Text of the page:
You’ll have to wonder could this really have happened.
First came the dust storms. We camped for three nights north of Sedona, AZ at Manzanita Campground. The Coconino National Forest Service site sits by the Oak River, a scenic wooded area with boulders and sandy soil, only large enough for 19 tent sites.
We spent our days hiking in the area’s deserts and canyons. When we arrived back at our site in the early evening, we were fatigued from the day’s hiking. All we wanted to do was get into our sleeping bags, read, and fall asleep. When we unzipped the tent, we discovered that dust storms and high winds had swept a layer of fine sand inside the tent, covering sleeping bags, clothes, and books. What a mess! For two nights in a row, we pulled everything out of the tent, shook the red sand out, and then put it all back in place.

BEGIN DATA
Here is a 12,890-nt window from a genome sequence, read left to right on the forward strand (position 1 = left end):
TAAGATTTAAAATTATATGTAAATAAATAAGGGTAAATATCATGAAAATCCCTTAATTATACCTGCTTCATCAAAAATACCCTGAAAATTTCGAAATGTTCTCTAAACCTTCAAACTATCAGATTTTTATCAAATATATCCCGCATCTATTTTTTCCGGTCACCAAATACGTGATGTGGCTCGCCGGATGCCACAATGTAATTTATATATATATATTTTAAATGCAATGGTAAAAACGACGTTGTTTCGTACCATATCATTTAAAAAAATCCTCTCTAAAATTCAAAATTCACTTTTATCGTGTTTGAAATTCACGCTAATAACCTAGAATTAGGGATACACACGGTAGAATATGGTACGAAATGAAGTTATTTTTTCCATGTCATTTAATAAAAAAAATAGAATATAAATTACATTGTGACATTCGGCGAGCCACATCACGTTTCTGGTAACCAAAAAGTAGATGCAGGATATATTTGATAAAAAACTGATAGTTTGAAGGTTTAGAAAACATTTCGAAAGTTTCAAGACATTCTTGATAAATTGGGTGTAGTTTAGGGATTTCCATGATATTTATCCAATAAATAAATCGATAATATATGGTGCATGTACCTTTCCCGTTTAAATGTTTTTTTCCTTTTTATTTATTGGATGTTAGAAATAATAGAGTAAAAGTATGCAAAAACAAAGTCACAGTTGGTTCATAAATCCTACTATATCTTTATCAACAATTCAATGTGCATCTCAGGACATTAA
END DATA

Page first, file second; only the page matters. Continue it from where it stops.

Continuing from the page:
Next came the snowfall.
Tent camping was cold. We had expected cold, because the elevation is above 7,000’. Still, the cold was colder than we had expected. Our tent and sleeping bags worked well, and we slept comfortably warm. On our last morning at Manzanita, we had begun to pack up our campsite. “Wait a minute! What was that?” Little white pellets fell from the sky. It wasn’t rain. It wasn’t snowflakes. We caught some, and they looked like little misshapen snowballs. At first a “snowball” here, a “snowball there,” and then more, and then a steady fall. We scrambled to throw everything into the car, but the wind threw snow inside our car.